He proposes: “Pakistan must first ensure the peoples’ rights to safe, nutritious and culturally appropriate food in sufficient quantity and quality before taking a step on global food trade. More so, national governments must guarantee the development of its own agricultural sector to ensure the realisation of the peoples’ right to food sovereignty.”
At the annual national meeting of Pakistan Kissan Mazdoor Tehreek (PKMT), an alliance of small and landless farmers, held on 1-2 December 2010, more than 170 delegates from all four provinces of the country strongly rejected the flood of Bt Cotton seeds into the country. Farmers demanded that agricultural reconstruction “be based on ecologically sound, locally developed and managed methods of farming, not corporate agriculture that extracts super profits by promoting farmers’ dependence on external inputs that push them further into debt and misery.”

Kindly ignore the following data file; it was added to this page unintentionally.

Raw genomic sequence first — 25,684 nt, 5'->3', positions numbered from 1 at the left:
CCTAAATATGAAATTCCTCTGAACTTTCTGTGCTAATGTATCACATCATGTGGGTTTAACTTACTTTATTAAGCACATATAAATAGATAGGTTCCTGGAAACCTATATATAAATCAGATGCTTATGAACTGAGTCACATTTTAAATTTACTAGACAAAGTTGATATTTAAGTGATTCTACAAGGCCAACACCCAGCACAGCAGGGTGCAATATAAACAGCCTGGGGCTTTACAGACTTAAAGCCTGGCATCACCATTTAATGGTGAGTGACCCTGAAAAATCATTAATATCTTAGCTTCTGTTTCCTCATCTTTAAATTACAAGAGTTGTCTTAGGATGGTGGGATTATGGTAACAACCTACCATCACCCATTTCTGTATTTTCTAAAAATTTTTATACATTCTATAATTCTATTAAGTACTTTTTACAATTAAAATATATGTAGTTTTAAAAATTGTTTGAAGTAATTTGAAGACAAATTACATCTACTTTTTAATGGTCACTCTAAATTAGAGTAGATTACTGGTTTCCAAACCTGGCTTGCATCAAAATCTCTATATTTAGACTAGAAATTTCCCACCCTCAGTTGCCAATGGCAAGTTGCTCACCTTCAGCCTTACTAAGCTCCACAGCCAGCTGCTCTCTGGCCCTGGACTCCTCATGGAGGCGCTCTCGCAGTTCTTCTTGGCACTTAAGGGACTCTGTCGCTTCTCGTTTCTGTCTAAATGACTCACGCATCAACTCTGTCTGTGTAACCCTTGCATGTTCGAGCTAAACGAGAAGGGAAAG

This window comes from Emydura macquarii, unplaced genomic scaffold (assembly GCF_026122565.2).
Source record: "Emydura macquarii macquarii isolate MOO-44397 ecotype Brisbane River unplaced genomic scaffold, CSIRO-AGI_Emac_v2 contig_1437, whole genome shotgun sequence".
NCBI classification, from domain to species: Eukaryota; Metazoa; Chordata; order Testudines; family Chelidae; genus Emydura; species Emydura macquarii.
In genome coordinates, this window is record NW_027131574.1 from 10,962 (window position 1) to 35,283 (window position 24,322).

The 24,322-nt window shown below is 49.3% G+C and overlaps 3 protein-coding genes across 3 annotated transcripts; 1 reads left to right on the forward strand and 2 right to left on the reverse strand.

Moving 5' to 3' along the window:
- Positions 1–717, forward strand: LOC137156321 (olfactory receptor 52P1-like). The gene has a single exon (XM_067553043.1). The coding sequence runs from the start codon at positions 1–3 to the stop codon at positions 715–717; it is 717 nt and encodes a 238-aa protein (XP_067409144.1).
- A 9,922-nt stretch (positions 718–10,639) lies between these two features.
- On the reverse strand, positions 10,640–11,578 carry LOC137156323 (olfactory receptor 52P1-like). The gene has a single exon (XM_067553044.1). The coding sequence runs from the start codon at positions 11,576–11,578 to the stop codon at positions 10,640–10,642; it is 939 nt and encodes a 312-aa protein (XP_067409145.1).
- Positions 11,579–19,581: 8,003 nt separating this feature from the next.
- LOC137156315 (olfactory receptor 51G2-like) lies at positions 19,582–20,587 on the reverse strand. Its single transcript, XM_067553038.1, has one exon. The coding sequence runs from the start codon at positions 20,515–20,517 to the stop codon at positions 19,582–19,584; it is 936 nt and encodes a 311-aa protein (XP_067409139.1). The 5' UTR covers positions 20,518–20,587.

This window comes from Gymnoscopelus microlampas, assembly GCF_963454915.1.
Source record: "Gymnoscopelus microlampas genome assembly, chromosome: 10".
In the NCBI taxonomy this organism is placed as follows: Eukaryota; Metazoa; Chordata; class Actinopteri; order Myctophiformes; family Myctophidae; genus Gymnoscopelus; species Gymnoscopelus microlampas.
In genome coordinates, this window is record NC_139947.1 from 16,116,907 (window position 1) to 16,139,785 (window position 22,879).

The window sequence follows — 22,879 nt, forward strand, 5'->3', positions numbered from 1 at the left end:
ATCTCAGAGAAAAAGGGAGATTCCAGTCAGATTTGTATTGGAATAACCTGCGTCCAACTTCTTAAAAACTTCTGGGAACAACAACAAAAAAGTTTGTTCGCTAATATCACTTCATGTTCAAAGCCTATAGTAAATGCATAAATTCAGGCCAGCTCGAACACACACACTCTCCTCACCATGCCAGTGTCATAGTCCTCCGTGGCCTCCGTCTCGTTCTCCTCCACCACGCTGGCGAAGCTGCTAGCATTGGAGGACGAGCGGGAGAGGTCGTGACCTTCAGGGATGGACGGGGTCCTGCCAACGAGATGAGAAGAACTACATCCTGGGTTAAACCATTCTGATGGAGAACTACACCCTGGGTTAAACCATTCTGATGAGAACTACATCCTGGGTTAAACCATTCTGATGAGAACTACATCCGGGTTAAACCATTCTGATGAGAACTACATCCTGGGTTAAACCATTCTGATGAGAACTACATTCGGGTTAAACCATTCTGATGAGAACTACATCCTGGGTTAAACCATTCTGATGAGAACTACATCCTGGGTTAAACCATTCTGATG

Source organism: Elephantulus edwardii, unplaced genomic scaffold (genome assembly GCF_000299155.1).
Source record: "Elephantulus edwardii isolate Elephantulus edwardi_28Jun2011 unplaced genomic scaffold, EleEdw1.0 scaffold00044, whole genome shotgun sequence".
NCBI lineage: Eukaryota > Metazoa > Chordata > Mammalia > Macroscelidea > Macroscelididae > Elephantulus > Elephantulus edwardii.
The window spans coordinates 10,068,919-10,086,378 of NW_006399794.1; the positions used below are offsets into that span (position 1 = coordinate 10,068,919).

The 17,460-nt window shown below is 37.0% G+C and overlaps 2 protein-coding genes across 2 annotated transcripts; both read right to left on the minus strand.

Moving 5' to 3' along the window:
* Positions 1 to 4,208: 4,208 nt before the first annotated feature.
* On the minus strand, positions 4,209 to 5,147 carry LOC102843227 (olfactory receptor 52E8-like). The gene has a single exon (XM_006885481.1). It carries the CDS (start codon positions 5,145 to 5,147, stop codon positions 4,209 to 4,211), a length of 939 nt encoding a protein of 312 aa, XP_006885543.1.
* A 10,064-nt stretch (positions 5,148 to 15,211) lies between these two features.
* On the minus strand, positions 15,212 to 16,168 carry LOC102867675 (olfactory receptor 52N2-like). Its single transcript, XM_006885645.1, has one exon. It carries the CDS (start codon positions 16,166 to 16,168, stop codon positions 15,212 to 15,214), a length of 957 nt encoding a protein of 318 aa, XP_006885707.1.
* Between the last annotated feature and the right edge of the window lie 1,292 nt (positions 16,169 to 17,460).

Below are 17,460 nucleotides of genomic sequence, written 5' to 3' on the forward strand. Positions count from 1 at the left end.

The farmers also stressed the urgency for “establishing seed banks of peasant seeds in different agro-climatic zones of the country instead of relying on one-size-fits-all corporate seeds”. According to M Azeem, a small farmer from Khairpur and a member of PKMT, “seed banks would allow farmers to rely on their own local traditional varieties of seeds which are necessary in the face of the other climatic disasters that Pakistan may have to deal with as a result of global warming.”
Chance for land grab?